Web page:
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  • Writer's pictureJanice Otremba

Overload: The Silent Epidemic That's Screwing With Your Life (And How to Give It the Boot)

Welcome to the age of overload, a time when our brains are fried, our spirits are squashed, and our to-do lists have birthed monstrous to-do lists of their own. It's as if life looked at us one day and said, "You think you're juggling just fine? Here, hold my beer." And boy, did we get served.

Admit It, You're Not a Robot, say it with me I.AM.NOT.A.ROBOT.

First off, let's bust a myth: You're not a robot. Shocking, I know. Despite what your boss, your social media feed, or that overachieving parent at the school meeting might imply, you're flesh and blood, complete with a need for things like sleep, food, and—dare I mention it—fun!

Operating on the assumption that you can do it all is the first step towards a spectacular meltdown. Here's a radical thought: STOP. Just stop. It's time to get real about what's humanly possible and frankly, what’s not. And further to this point, what is humanly possible for YOU—in this moment of your life.

The Art of Saying "No" (Without Apologizing)

First rule of fighting overload? Master the art of saying "No." And no, that doesn't mean mumbling "No, sorry, I just can't because [insert a long-winded excuse here]." It means, "No." Full stop. No apologies, no guilt. It's a complete sentence and a powerful one at that. Think of "No" as your personal shield against the slings and arrows of outrageous demands. It's not about being negative; it's about being selective. Your time isn't up for grabs. It’s finite and it’s yours to allocate, and guess what? You're the boss of it.

Digital Detox: Because You're Not a Cyborg Either

Remember the days when phones were dumb, and people were smart? Good times. Now, we're tethered to our devices like they're our lifelines. Spoiler alert: They're not. It's time to untangle yourself from the digital web and remember what life is like without the screen.

Implement a digital curfew. Give your devices a bedtime, preferably one that allows you to have a real, uninterrupted conversation or read a book made out of paper. Yes, I know… the planet. Your brain will thank you. It is okay to turn your phone off. It is okay to leave it in another room while you sleep (I can hear the collective gasp!). Trust me, there is a lot of research to support this idea and at the very least it will break the habit of grabbing it before your feet hit the floor in the morning.

Prioritize or Perish

Okay, maybe "perish" is a bit dramatic, but you get the point. Not everything that screams for attention deserves it. It's time to become a ruthless prioritizer. What aligns with your goals, values, and sanity? Do that. What doesn't? Drop it like it's hot. This is where clients hear me say (over and over… ahem ad nauseum) trust your gut, listen to your intuition, follow your heart and use your head to get you where you want to go.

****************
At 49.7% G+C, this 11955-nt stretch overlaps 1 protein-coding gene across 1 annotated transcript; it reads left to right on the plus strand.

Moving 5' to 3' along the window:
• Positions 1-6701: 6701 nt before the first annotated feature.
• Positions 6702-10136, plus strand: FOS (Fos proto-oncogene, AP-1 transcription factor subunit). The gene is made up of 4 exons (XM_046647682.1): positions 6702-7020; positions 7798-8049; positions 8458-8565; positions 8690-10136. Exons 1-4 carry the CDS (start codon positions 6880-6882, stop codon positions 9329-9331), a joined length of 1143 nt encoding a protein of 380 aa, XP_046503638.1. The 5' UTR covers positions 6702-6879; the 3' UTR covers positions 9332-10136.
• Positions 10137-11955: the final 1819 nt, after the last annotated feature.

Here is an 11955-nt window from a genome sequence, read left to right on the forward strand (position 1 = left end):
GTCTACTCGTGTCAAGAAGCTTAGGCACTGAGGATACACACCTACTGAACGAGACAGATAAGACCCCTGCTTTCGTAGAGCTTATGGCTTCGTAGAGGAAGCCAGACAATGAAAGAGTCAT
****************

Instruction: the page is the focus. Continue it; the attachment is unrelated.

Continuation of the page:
This might mean disappointing people. This might mean you’re uncomfortable. GOOD. It means you're doing it right. You're not here to live up to everyone's expectations—just your own, and maybe not even all of those. Give yourself the permission to focus on what genuinely matters—to YOU, and, if you’re in one of those times in life where you don’t know what genuinely matters to you anymore – focus inward. Sit in the void. Make space to figure it out rather than filling your time with more (which we all know is a great technique to avoid ourselves).

Embrace the Joy of "Good Enough"

Perfectionism is a trap—a shiny, seductive trap that promises satisfaction but delivers endless stress. Aim for "good enough" because sometimes, it really is. Your homemade cookies don't need to look like Martha Stewart's. Your report doesn't need to win a Pulitzer. It just needs to get done correctly.

Finding joy in "good enough" is liberating. It's the antithesis of overload. It says, "I'm doing my best, I am doing a good job and that's plenty." And if anyone has a problem with that, refer them to your newly mastered skill of saying "No." Don’t get me wrong. You have to make sure the work you do is correct.

Laugh in the Face of Overload

Finally, remember to laugh—especially at the absurdity of overload. It's ridiculous, when you think about it, how much we try to pile on our plates. Find humour in the chaos. Laughing in the face of overload doesn't just make it bearable; it puts you back in control.

You're not here to be overwhelmed. You're here to live, love, laugh, and occasionally tell the world to take a hike when it gets too demanding. Overload? Pfft.

You’ve GOT this!

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